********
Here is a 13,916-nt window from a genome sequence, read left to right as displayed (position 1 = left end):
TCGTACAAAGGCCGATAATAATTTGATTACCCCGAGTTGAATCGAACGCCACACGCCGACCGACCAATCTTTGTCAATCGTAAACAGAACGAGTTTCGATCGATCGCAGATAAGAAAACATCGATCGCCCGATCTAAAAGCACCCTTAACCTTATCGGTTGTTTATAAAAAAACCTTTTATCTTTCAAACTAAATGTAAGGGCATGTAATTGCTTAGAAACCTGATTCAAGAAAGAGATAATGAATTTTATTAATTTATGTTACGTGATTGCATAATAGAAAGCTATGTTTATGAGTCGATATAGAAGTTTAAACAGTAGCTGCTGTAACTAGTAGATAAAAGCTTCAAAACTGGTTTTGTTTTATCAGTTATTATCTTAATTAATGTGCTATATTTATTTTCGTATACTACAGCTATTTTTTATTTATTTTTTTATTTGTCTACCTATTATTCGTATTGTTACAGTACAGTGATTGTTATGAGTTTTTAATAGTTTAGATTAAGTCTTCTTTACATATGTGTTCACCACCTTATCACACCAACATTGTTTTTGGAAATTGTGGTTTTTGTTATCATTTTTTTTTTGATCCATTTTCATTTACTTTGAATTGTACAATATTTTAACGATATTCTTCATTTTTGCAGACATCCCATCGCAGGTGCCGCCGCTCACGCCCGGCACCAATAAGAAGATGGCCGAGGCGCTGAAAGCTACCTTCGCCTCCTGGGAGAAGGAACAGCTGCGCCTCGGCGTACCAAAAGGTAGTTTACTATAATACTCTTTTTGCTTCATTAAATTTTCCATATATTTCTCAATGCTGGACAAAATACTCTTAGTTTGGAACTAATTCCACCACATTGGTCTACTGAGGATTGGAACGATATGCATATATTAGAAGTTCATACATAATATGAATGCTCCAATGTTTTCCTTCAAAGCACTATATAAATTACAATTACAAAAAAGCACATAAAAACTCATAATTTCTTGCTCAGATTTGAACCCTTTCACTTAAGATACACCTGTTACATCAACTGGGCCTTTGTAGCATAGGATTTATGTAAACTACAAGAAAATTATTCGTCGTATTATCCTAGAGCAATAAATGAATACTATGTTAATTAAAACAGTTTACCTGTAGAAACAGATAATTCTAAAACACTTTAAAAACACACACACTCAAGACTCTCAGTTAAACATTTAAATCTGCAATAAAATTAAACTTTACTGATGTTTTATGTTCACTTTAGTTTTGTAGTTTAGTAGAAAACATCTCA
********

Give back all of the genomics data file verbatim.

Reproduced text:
Here is a 13,916-nt window from a genome sequence, read left to right as displayed (position 1 = left end):
TCGTACAAAGGCCGATAATAATTTGATTACCCCGAGTTGAATCGAACGCCACACGCCGACCGACCAATCTTTGTCAATCGTAAACAGAACGAGTTTCGATCGATCGCAGATAAGAAAACATCGATCGCCCGATCTAAAAGCACCCTTAACCTTATCGGTTGTTTATAAAAAAACCTTTTATCTTTCAAACTAAATGTAAGGGCATGTAATTGCTTAGAAACCTGATTCAAGAAAGAGATAATGAATTTTATTAATTTATGTTACGTGATTGCATAATAGAAAGCTATGTTTATGAGTCGATATAGAAGTTTAAACAGTAGCTGCTGTAACTAGTAGATAAAAGCTTCAAAACTGGTTTTGTTTTATCAGTTATTATCTTAATTAATGTGCTATATTTATTTTCGTATACTACAGCTATTTTTTATTTATTTTTTTATTTGTCTACCTATTATTCGTATTGTTACAGTACAGTGATTGTTATGAGTTTTTAATAGTTTAGATTAAGTCTTCTTTACATATGTGTTCACCACCTTATCACACCAACATTGTTTTTGGAAATTGTGGTTTTTGTTATCATTTTTTTTTTGATCCATTTTCATTTACTTTGAATTGTACAATATTTTAACGATATTCTTCATTTTTGCAGACATCCCATCGCAGGTGCCGCCGCTCACGCCCGGCACCAATAAGAAGATGGCCGAGGCGCTGAAAGCTACCTTCGCCTCCTGGGAGAAGGAACAGCTGCGCCTCGGCGTACCAAAAGGTAGTTTACTATAATACTCTTTTTGCTTCATTAAATTTTCCATATATTTCTCAATGCTGGACAAAATACTCTTAGTTTGGAACTAATTCCACCACATTGGTCTACTGAGGATTGGAACGATATGCATATATTAGAAGTTCATACATAATATGAATGCTCCAATGTTTTCCTTCAAAGCACTATATAAATTACAATTACAAAAAAGCACATAAAAACTCATAATTTCTTGCTCAGATTTGAACCCTTTCACTTAAGATACACCTGTTACATCAACTGGGCCTTTGTAGCATAGGATTTATGTAAACTACAAGAAAATTATTCGTCGTATTATCCTAGAGCAATAAATGAATACTATGTTAATTAAAACAGTTTACCTGTAGAAACAGATAATTCTAAAACACTTTAAAAACACACACACTCAAGACTCTCAGTTAAACATTTAAATCTGCAATAAAATTAAACTTTACTGATGTTTTATGTTCACTTTAGTTTTGTAGTTTAGTAGAAAACATCTCA